In this issue of Alert, we want to highlight a new campaign, “Because Tomorrow Needs Her,” which is designed to focus attention on women’s health.
Women and children make up the majority of patients in MSF facilities worldwide; in many cases, saving a mother’s life amounts to saving two lives, because children who lose their mothers are statistically less likely to survive. That’s a challenge, however, because women often have less access to health care than men do, with profound consequences.
We know, for instance, that 15 percent of all pregnancies will be “complicated,” and that pregnant women with complications, and their babies, are much more likely to die if they cannot access emergency obstetric care. There has been progress, but at present, 800 women still die from pregnancy-related complications every day.
The difference between life and death can be explained almost entirely by the access to high-quality secondary-level health care. When I worked in Afghanistan at the MSF maternity hospital in Khost, my days often began at dawn, when families finally felt safe to travel on highly insecure roads. Women presented near death, having spent the preceding night bleeding or laboring unsuccessfully at home. In the two years since MSF opened this hospital, not a single woman who arrived alive has died. (And, in fact, Caesarean sections make up roughly one-third of all the surgeries our teams carry out in war zones.)
Health care providers and governments can take some relatively simple steps to improve the situation for women and their children—better ambulances and referral systems, waiting houses near hospitals for pregnant women, prenatal care and vaccination programs for young children
But in some places, it’s difficult to get these initiatives implemented, and there are other issues at play as well. Some patients can’t afford transport, for example. I met women in the Congo who walked for days to reach our hospital or who camped out in nearby forests in anticipation of needing care.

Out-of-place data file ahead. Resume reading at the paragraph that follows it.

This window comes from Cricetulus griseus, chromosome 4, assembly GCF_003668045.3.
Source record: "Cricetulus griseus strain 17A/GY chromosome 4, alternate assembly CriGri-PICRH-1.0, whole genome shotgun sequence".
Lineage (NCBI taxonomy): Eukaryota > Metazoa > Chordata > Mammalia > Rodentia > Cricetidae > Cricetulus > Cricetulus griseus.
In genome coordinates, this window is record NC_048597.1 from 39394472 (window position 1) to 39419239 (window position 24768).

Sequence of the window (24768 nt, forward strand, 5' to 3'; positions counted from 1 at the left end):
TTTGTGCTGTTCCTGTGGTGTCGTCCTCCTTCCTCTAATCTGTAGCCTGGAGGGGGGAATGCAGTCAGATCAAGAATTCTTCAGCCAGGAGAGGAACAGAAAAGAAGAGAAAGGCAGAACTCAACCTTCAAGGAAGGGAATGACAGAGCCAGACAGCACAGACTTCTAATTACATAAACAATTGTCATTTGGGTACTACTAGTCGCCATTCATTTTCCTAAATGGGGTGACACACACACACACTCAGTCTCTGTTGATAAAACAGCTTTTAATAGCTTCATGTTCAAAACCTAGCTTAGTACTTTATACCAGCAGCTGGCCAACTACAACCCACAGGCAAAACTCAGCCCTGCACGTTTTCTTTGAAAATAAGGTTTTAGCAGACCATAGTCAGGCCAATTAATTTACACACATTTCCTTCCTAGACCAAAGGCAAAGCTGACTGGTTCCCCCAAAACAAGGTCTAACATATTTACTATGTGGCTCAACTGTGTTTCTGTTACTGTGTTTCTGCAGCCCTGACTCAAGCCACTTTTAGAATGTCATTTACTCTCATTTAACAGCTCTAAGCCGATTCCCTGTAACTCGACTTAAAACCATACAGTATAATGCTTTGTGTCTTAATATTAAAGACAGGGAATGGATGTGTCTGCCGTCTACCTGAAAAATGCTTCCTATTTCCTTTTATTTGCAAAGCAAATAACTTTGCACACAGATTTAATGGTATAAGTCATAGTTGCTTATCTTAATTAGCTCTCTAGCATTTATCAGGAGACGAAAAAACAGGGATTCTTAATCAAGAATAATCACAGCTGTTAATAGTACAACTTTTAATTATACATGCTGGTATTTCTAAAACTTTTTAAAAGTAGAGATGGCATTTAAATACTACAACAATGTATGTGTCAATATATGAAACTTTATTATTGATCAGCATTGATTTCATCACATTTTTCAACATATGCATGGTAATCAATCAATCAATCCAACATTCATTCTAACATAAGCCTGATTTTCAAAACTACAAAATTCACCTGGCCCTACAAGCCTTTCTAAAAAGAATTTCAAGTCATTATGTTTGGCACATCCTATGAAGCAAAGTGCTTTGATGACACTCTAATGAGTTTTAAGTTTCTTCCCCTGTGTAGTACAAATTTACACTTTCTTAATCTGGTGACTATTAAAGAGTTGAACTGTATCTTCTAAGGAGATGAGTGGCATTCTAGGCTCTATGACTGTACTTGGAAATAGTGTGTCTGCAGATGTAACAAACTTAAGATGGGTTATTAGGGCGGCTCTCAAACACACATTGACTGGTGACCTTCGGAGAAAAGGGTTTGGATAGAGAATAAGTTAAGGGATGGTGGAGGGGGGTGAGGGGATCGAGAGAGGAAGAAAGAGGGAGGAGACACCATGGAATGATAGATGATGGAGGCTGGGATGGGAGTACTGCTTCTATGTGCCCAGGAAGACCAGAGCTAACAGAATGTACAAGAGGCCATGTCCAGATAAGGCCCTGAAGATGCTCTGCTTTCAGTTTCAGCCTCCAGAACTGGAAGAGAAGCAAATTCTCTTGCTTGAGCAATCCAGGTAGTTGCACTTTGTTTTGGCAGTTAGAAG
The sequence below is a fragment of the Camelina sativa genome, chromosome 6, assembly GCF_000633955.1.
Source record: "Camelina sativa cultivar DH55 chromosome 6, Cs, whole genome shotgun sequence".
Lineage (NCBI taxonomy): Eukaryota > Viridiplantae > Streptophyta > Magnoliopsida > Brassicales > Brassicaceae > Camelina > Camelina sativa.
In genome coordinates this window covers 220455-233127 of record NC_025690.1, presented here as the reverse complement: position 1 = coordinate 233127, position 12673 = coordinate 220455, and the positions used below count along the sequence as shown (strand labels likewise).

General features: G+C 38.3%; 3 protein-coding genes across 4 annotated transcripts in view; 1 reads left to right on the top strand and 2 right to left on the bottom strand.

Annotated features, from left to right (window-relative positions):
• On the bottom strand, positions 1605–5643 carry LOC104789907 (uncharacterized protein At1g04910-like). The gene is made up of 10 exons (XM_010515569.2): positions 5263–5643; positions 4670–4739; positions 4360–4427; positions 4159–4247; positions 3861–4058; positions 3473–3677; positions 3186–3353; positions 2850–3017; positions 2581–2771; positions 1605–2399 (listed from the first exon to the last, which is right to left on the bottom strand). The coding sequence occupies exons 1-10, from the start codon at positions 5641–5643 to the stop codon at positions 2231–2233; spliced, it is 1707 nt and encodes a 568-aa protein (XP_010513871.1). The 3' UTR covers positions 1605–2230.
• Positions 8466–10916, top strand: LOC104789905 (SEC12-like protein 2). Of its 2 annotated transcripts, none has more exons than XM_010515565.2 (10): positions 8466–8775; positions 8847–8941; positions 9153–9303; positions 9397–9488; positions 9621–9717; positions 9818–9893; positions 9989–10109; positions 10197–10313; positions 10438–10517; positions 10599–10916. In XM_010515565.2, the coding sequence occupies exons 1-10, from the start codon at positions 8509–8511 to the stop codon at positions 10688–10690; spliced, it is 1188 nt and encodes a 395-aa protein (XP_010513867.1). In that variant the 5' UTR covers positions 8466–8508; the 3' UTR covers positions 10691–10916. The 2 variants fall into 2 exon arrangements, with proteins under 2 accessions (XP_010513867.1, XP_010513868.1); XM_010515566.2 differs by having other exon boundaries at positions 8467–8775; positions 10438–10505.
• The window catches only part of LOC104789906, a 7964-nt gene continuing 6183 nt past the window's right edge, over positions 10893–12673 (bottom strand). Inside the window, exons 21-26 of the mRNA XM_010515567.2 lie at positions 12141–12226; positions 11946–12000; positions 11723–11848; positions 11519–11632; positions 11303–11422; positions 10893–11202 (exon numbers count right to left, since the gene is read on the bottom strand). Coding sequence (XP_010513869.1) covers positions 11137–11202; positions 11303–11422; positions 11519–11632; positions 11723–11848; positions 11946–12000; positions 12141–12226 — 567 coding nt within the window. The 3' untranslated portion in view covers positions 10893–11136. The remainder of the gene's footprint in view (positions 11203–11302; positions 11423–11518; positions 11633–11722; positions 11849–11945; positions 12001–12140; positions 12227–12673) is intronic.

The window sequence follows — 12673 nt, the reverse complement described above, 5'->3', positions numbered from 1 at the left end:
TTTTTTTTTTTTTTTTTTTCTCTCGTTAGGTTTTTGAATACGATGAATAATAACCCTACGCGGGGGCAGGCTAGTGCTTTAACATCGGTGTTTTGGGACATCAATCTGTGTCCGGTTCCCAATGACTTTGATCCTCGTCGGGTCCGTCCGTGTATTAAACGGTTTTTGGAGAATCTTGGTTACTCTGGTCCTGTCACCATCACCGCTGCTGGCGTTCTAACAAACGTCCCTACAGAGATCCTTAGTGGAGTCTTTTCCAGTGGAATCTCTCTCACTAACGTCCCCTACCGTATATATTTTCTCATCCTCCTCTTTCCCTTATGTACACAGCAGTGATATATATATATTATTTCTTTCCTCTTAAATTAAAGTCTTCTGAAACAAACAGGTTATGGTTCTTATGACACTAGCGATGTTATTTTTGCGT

“Because Tomorrow Needs Her”—a book, a multimedia presentation, and more—tells these stories while also focusing on sexual violence, the need for prenatal and antenatal care, the effort to prevent the transmission of HIV from mothers to their children, and much more. We are printing the book’s introduction here. I hope you will read it, and then share my anger at the injustices many women face, while appreciating their strength and their dedication to their families.
Related to this, we have a field journal from Sierra Leone about working with pregnant women with Ebola. And we also have a piece about MSF’s years-long effort to develop a modernized health information system that can help us catalog and improve our medical practices. As innovative as some of our projects are, our data collection methods are often rather antiquated. I can’t tell you how many hours I’ve spent transcribing paper logs onto Excel spreadsheets, or how many times Headquarters requested that I search for some piece of missing data.
Built using open-source software, and constructed after detailed consultation with those working in the field as well as HQ, this is an exciting and much-needed initiative, an important adjunct to delivering direct medical care to the most vulnerable and encouraging broader medical attention for the most difficult populations to reach.
President, MSF-USA Board of Directors